3. Individuals who handle personal information for a living, including those who handle credit reporting information, tax file numbers and health records
    4. Private sector health services providers (even alternative medicine practices, gyms and weight loss clinics fall under this category)

When does it start ?

Any day -  as soon as the new law is signed by the Governor General.

What is a data breach?

                A breach occurs where there has been unauthorised access to, or unauthorised disclosure of, personal information about one or more individuals

AND this event could allow  serious harm to an individual :

  • Financial harm that could allow identity theft or fraud (e.g. Loss of financial data, credit card information, etc.)
  • Any other harm that, if the information was disclosed, could be deemed sensitive by that person and may subject them to discriminatory treatment, humiliation or damage to their reputation (e.g. health and other private information)
  • Harm may be physical, psychological, emotional, economic and financial harm, as well as serious harm to reputation

Who do you have to Notify ? 

  • All affected customers
  • and the Government Privacy Commissioner
  • within 30 days of any breach or data loss.

You’ll need to disclose what information was involved. This could include personal details, credit card information, credit eligibility information, and tax file numbers.

You’ll also need to advise the customers what they should do to protect themselves.

Penalties per non-disclosure range from $360,000 for individuals to $1.8 million for organisations.

What Must I do NOW?

  1. Inform and train all of your staff on the new responsibilities
  2. Document all systems that your staff may be using to store any customer data (including all those cloud systems – what about Dropbox, Google Docs, Slack, Amazon Web Services,etc.)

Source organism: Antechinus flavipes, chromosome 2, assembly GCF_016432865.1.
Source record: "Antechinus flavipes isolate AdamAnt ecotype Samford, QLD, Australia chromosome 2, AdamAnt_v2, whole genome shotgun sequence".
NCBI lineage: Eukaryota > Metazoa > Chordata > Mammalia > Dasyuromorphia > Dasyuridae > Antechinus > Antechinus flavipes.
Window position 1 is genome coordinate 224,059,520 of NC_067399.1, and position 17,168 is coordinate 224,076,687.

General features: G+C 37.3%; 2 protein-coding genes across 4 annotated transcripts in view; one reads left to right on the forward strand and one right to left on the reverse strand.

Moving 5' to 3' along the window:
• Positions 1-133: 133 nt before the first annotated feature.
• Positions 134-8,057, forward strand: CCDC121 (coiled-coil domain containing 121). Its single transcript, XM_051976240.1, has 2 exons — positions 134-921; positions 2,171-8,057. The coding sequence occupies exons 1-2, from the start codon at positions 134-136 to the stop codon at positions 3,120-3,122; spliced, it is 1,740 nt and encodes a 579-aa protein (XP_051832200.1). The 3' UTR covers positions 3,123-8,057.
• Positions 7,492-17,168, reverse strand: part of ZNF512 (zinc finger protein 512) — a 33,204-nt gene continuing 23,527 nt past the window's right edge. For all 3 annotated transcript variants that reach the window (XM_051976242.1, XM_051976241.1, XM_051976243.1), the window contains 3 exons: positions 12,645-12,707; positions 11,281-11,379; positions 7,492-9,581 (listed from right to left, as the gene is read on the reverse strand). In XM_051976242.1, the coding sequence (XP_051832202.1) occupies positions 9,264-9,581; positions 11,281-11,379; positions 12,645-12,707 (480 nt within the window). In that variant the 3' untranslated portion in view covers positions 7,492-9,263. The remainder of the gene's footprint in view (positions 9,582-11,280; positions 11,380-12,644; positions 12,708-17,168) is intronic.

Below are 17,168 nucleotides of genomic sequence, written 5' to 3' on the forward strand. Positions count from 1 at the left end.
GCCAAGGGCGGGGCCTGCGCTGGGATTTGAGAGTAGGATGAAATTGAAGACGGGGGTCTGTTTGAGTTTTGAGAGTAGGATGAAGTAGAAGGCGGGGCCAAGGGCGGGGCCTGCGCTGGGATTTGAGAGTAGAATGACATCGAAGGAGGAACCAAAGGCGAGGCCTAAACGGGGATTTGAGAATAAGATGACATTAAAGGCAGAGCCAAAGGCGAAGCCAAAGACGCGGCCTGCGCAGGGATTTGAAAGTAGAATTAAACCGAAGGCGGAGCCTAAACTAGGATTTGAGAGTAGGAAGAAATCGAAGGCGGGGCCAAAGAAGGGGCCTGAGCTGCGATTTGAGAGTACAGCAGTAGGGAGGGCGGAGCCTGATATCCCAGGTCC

1. Do you know exactly what is stored and where?
    2. Which systems store personal or financial data ?
    3. Are their security protocols designed for businesses and consistent?
    4. Can you control access to these systems?
    5. Can you audit activity in these systems?
      1. Will you even know if a data breach occurs? Ignorance is no defence
      2. Will you be able to report fully and in time? Slow systems are no defence
        1. All data breached must be disclosed within 30 days.
    6. Can you control the transfer of data in and out of these systems?
  3. Analyse if any of your services are private in nature?
      1. Do your customer’s care if the public find out they are using your services?
  4. Create a Data Storage and Archiving policy so your staff know where and how to store data.
  5. Create a Data Protection and Security policy for your organisation so only the right people have access to the data.
  6. Prepare and distribute a Response and Notification Plan for when an incident occurs:
    1. What will you tell customers and the Privacy Commissioner?
    2. Who will tell them?
    3. How will you tell them?
    4. Do you know what is good advice to protect them after a breach?
  7. Perform Test Data Breaches
  8. Check your insurances about your protection and liability requirements.

If you need help with this, contact your professional Business Technology Adviser who should have the systems ready now to prepare and protect you.

If you require any assistance, call us to arrange a Data Security Audit at 1300-SENSIBLE (736-742) or email : info@sensible.com.au